Students and uniformed groups will not take part in the flag raising ceremony during Hong Kong Special Administrative Region Establishment Day next Monday. The government cancelled their appearance at the event marking the 22nd anniversary of Hong Kong’s Handover citing safety concerns.

An Auxiliary Medical Service notice seen by HKFP stated that the uniform group was informed by organisers that they did not need to attend the ceremony as originally planned. Several other groups, such as the Hong Kong Red Cross, also issued similar notices.

After weeks of organised and wildcat protests against the city’s extradition law plans, the Home Affairs Department told HKFP that student and uniformed groups will not participate, “in view of the recent situation in society and safety concerns.”

flag raising ceremony
A flag raising ceremony. File Photo: GovHK.

The Department’s decision came after plans to protest at Golden Bauhinia Square on July 1 gained traction online. Demonstrators are seeking to block the flag-raising ceremony by singing in different languages.

Chief Executive Carrie Lam, who has not appeared in public since June 18, is set to take part.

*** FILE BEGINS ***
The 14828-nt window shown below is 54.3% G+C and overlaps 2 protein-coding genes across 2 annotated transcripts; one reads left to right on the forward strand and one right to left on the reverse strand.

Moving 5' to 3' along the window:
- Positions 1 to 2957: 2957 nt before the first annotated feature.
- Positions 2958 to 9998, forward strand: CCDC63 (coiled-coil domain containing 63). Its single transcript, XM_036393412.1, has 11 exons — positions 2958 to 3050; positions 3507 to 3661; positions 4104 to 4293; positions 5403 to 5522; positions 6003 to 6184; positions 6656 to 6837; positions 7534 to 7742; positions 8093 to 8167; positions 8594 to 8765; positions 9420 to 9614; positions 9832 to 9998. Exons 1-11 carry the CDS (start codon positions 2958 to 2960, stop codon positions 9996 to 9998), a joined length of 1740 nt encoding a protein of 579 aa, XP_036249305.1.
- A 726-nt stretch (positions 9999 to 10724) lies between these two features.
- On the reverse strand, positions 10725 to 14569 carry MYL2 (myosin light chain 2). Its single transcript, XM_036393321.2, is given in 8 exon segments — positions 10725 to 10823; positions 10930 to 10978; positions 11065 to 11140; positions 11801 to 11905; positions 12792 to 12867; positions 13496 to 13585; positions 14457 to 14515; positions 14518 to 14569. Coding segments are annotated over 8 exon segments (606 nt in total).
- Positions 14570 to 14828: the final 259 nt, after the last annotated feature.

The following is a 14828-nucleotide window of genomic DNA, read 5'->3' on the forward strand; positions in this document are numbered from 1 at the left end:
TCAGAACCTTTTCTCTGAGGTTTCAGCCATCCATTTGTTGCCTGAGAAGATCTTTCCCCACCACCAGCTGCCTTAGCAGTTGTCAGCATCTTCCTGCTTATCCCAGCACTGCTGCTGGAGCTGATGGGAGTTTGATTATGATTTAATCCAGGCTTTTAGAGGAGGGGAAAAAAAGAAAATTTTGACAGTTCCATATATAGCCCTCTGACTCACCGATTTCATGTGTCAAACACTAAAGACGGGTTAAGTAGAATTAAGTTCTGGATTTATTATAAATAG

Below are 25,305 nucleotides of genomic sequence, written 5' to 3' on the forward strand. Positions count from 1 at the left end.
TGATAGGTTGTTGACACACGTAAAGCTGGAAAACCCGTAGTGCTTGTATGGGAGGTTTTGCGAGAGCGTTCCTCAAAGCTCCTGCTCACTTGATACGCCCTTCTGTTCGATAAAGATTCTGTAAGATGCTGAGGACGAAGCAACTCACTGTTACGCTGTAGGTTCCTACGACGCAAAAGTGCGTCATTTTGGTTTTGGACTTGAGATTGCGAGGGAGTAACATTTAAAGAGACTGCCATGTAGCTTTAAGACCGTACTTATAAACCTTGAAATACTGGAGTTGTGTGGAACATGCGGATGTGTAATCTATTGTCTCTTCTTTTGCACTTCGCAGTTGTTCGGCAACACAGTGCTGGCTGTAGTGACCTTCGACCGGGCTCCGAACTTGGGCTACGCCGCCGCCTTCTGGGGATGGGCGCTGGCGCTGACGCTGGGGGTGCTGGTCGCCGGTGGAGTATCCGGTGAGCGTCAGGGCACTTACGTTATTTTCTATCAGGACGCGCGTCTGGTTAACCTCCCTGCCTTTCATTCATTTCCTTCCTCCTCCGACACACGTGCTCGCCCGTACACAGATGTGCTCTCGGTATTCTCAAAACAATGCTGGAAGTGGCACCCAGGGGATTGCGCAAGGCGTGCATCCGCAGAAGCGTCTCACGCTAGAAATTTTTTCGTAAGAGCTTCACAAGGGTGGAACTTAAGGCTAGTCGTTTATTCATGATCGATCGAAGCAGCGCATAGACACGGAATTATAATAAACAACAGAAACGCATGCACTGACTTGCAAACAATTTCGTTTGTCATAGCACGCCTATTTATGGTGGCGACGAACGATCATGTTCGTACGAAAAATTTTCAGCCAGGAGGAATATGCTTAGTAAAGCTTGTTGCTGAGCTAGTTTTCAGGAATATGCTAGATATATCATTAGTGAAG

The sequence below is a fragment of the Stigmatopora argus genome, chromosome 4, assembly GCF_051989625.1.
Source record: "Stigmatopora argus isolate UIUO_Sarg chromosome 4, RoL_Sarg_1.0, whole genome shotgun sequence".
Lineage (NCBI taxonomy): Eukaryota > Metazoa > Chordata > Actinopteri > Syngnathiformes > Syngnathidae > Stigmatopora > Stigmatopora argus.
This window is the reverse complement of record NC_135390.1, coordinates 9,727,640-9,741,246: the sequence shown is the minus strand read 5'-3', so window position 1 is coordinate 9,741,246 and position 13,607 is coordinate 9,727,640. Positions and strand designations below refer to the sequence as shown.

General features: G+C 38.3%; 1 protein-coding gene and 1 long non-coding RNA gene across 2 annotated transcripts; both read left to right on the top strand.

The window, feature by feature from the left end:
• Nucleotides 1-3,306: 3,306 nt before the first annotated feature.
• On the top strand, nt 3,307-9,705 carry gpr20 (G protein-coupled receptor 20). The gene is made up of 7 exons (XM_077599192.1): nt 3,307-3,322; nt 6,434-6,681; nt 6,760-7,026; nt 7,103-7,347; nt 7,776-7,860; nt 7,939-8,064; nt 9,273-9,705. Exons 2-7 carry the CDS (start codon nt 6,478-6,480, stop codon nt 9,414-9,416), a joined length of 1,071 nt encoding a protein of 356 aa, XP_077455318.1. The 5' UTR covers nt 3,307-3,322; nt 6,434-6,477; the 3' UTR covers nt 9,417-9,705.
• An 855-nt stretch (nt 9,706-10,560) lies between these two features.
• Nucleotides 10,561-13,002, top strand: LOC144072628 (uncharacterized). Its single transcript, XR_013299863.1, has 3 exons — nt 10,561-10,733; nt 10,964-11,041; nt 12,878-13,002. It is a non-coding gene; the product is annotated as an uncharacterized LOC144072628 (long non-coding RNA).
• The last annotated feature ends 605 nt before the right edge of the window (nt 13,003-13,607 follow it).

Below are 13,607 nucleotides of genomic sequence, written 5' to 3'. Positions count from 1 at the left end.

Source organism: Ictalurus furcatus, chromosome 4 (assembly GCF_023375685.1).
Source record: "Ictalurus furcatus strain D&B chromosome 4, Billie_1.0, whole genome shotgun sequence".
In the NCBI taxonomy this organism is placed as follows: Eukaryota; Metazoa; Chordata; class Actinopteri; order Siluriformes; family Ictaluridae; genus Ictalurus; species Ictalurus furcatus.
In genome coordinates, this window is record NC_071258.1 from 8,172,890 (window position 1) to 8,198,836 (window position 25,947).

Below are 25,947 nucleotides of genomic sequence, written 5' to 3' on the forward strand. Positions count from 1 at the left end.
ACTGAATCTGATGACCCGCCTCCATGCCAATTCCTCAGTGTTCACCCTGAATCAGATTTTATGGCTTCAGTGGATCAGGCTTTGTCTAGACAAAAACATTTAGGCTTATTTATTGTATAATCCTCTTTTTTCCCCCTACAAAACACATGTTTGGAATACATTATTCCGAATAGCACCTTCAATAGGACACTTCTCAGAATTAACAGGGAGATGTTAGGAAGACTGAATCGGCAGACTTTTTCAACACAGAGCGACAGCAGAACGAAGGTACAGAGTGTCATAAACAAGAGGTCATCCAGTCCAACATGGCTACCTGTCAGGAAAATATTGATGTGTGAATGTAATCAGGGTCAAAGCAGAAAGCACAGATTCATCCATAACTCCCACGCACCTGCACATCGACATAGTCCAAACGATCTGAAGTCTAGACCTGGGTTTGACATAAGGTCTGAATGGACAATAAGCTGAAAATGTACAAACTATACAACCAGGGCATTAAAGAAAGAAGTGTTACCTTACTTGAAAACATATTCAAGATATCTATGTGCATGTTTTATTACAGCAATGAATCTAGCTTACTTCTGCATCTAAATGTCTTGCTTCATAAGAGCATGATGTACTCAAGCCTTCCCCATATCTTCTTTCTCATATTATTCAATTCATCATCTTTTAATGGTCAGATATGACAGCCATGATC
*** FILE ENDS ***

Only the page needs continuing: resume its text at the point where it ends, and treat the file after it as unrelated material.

protest Department of Justice office Central
Protesters sitting in outside the Department of Justice office in Central on June 27. Photo: Kris Cheng/HKFP.

Back-to-back demonstrations have rocked the city in recent days.

On Wednesday, anti-extradition law demonstrators visited 19 foreign consulates to submit petition letters ahead of the G20 meeting on Friday in Osaka, Japan. That evening, thousands attended a pro-democracy rally in Central organised by the Civil Human Rights Front.

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Towards the end of the night, thousands of activists surrounded police headquarters. Then, on Thursday morning, protesters gathered outside Secretary for Justice Teresa Cheng’s office demanding a dialogue.

The government’s now-postponed legal amendments would enable the chief executive and local courts to handle case-by-case fugitive transfer requests from jurisdictions with no prior agreements. But critics have raised concerns over the risk of residents being extradited to mainland China, which lacks human rights protections.

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Kris Cheng is a Hong Kong journalist with an interest in local politics. His work has been featured in Washington Post, Public Radio International, Hong Kong Economic Times and others. He has a BSSc in Sociology from the Chinese University of Hong Kong. Kris is HKFP's Editorial Director.